In 2013 and for much of 2014, Bernd Lucke was very much the public face of the AfD. One of the main findings in my recent analysis of the AfD in West European Politics is that this role was reflected and strengthened by the party’s Social Media strategy: A large proportion of the posts by the party on their very popular Facebook fanpage referred to Lucke. Frauke Petry and particularly Konrad Adam, his nominally equal co-leaders, were mentioned much less frequently.
But is this still true? My original data collection ended in mid-2014, when Lucke moved to Brussels, which would make it more difficult for him to directly control the party’s media strategy. Moreover, in summer 2014 the internal strife over the future leadership structure of the party intensified.
How often does the AfD’s official Facebook account mention which of the party’s leading politicians?
I’m currently in the process of digging deeper into what the AfD and their supporters do on Facebook and have collected almost eleven more months of posts, so addressing the question of agenda control is relatively straightforward. Since March 2013, the AfD’s social media team have posted 2147 items on Facebook. For each month, I look at the proportion of posts that mentions Lucke, Hans-Olaf Henkel (his most prominent supporter), Alexander Gauland (a state party leader who became something of an anti-Lucke during the state election campaigns in East Germany in 2014), Markus Pretzell and Björn Höcke (two state party leaders who represent more radical forces and openly oppose Lucke’s reign), and Frauke Petry (the Saxonian state party leader who will probably mount a leadership challenge against Lucke in June). Typically, theses posts contain a soundbite by the respective politician or a short report on some political initiative.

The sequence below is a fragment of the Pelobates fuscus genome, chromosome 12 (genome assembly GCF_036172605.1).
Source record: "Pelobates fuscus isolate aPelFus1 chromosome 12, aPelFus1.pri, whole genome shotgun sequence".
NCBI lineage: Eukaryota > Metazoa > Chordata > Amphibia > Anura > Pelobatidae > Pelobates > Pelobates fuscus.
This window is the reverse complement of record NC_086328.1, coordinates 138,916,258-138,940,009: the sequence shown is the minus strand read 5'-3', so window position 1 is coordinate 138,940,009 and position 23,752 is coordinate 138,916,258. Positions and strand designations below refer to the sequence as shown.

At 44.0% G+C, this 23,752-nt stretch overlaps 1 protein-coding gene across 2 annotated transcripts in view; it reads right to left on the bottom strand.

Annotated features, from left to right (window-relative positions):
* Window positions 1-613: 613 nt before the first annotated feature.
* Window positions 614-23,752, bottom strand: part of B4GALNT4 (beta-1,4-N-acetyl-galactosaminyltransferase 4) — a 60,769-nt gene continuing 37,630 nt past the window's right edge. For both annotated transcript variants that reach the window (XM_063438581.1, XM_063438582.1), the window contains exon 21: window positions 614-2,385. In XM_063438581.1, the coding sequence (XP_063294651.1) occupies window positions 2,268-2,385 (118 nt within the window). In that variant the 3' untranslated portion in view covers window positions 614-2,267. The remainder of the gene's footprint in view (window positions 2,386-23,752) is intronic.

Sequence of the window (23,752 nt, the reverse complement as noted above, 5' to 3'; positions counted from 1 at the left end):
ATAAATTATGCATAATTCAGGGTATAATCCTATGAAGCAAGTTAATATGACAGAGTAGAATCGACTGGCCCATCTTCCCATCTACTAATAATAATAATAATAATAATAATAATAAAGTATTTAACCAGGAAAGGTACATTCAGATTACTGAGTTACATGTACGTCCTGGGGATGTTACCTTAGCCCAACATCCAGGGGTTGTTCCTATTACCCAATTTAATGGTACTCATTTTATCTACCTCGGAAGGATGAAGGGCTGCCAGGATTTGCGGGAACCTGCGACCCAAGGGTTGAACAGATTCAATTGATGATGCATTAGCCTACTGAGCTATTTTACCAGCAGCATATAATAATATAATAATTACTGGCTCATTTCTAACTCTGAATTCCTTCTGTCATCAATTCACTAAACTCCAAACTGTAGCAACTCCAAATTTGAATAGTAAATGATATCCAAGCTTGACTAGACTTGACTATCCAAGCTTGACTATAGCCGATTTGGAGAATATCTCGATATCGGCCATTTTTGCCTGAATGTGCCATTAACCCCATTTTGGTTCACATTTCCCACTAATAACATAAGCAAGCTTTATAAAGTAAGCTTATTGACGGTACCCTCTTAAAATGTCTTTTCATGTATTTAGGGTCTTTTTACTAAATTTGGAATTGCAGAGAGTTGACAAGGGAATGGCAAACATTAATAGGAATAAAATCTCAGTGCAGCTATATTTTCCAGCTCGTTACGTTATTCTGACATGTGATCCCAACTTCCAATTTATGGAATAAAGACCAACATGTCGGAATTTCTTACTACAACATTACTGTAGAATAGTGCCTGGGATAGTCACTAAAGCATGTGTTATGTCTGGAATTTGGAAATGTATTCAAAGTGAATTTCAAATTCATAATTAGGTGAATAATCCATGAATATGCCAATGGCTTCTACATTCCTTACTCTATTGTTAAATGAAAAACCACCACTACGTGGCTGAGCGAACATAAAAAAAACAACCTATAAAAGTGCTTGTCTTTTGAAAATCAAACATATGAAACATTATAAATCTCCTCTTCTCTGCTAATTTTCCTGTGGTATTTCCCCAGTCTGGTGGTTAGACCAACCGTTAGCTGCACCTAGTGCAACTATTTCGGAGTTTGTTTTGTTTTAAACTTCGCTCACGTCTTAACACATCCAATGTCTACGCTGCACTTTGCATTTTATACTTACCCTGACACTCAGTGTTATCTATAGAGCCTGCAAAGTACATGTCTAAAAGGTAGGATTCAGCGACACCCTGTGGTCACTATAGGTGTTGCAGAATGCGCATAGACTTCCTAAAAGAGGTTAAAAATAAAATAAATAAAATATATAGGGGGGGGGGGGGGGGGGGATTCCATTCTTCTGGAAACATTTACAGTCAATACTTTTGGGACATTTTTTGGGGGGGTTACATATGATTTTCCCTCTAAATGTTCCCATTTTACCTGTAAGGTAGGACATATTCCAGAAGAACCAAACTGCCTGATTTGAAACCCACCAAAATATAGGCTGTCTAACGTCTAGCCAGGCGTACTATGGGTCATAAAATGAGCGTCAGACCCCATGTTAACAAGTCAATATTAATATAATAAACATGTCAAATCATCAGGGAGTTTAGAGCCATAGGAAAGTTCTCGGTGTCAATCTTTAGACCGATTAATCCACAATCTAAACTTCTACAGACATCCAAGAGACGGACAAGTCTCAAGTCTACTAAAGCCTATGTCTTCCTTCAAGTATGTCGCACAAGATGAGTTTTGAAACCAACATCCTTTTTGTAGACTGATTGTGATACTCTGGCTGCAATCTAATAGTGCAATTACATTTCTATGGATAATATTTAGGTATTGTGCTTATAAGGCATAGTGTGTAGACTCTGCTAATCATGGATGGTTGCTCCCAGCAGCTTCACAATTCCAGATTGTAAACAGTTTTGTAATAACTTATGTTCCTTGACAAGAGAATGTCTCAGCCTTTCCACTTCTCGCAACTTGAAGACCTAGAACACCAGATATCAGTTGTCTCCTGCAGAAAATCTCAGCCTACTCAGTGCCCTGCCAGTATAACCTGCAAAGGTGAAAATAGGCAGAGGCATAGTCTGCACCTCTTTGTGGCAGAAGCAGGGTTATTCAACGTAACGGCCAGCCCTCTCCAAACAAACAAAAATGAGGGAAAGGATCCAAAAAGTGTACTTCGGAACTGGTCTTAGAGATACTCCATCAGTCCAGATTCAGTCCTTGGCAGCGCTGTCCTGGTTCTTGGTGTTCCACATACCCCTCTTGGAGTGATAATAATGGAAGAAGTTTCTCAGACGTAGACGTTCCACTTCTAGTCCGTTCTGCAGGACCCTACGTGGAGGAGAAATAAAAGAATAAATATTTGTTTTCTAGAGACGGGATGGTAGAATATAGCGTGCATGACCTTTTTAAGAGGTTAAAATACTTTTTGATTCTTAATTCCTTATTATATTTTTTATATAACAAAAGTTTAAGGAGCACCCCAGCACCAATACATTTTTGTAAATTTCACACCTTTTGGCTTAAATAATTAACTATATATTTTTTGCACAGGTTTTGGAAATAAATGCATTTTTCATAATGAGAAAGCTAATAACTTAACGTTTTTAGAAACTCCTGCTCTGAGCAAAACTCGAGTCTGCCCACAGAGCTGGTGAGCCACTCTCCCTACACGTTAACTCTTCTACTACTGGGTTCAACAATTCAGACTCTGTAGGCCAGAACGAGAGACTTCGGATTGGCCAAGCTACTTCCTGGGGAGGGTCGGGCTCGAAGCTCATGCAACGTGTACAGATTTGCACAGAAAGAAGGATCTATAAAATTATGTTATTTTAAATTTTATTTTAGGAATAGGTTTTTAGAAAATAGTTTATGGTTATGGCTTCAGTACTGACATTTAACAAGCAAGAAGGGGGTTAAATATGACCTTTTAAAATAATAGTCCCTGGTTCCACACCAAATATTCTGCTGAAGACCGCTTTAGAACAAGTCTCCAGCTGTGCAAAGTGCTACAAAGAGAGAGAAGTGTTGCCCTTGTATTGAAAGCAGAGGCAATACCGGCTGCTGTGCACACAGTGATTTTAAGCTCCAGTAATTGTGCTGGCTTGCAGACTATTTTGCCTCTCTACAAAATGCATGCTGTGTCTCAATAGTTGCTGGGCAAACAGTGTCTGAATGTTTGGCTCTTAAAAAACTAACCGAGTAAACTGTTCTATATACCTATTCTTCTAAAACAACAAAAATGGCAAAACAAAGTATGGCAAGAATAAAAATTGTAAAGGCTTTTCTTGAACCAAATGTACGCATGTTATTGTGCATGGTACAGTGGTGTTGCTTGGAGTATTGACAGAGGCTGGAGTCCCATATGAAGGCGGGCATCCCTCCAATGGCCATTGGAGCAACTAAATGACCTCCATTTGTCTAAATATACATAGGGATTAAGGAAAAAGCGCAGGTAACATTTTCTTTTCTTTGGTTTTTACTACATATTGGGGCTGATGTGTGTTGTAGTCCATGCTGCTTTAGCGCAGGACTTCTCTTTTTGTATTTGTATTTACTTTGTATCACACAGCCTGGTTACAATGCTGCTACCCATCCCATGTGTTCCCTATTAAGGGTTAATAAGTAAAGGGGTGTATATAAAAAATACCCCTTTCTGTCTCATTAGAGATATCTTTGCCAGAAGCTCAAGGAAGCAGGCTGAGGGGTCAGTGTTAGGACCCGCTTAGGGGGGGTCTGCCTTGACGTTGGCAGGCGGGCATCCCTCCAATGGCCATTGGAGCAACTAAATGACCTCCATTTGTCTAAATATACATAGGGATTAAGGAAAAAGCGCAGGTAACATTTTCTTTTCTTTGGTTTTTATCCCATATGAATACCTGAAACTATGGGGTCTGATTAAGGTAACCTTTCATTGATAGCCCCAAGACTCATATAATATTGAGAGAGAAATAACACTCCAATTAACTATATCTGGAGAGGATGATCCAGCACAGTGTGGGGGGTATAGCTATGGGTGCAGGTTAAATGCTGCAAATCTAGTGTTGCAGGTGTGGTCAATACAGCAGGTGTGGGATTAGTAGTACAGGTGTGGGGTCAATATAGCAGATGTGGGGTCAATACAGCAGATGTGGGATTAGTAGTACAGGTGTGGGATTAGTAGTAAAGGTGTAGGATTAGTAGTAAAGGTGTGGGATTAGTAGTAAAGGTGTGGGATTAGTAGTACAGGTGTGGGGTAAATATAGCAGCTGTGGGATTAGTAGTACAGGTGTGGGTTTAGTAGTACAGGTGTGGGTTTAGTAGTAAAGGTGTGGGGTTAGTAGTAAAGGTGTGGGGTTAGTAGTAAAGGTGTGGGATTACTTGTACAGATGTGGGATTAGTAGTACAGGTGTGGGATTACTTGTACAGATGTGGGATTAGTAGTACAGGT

The series are short and noisy, but the emerging picture is rather clear. Overall, Lucke’s presence is still remarkable (about one in seven posts mentions him), but after the EP election (represented by the vertical line), he was mentioned much less frequently than before for about four months that coincide with the Eastern campaigns and their aftermath. Henkel only rose to prominence a couple of months before the EP election, which makes sense: He was a late-comer to the party, who might already be on his way out. Pretzell hardly features at all, although he is leader of the single biggest state party and one of the most prominent (and controversial) characters in the party. Apparently, Lucke has managed to keep him out of the (official) Social Media spotlight. Gauland, Petry, and even Höcke all had their moments during the Eastern campaigns before they were overshadowed again by Lucke. But late in 2015, Petry – who began to play the anti-Muslim/anti-immigrant card then and also became quite cosy with Pegida – bounced back, eventually surpassing Lucke last month. I would love to know how these matters are actually decided at AfD HQ, and it will be interesting to see how the party’s media strategy plays out over the next weeks.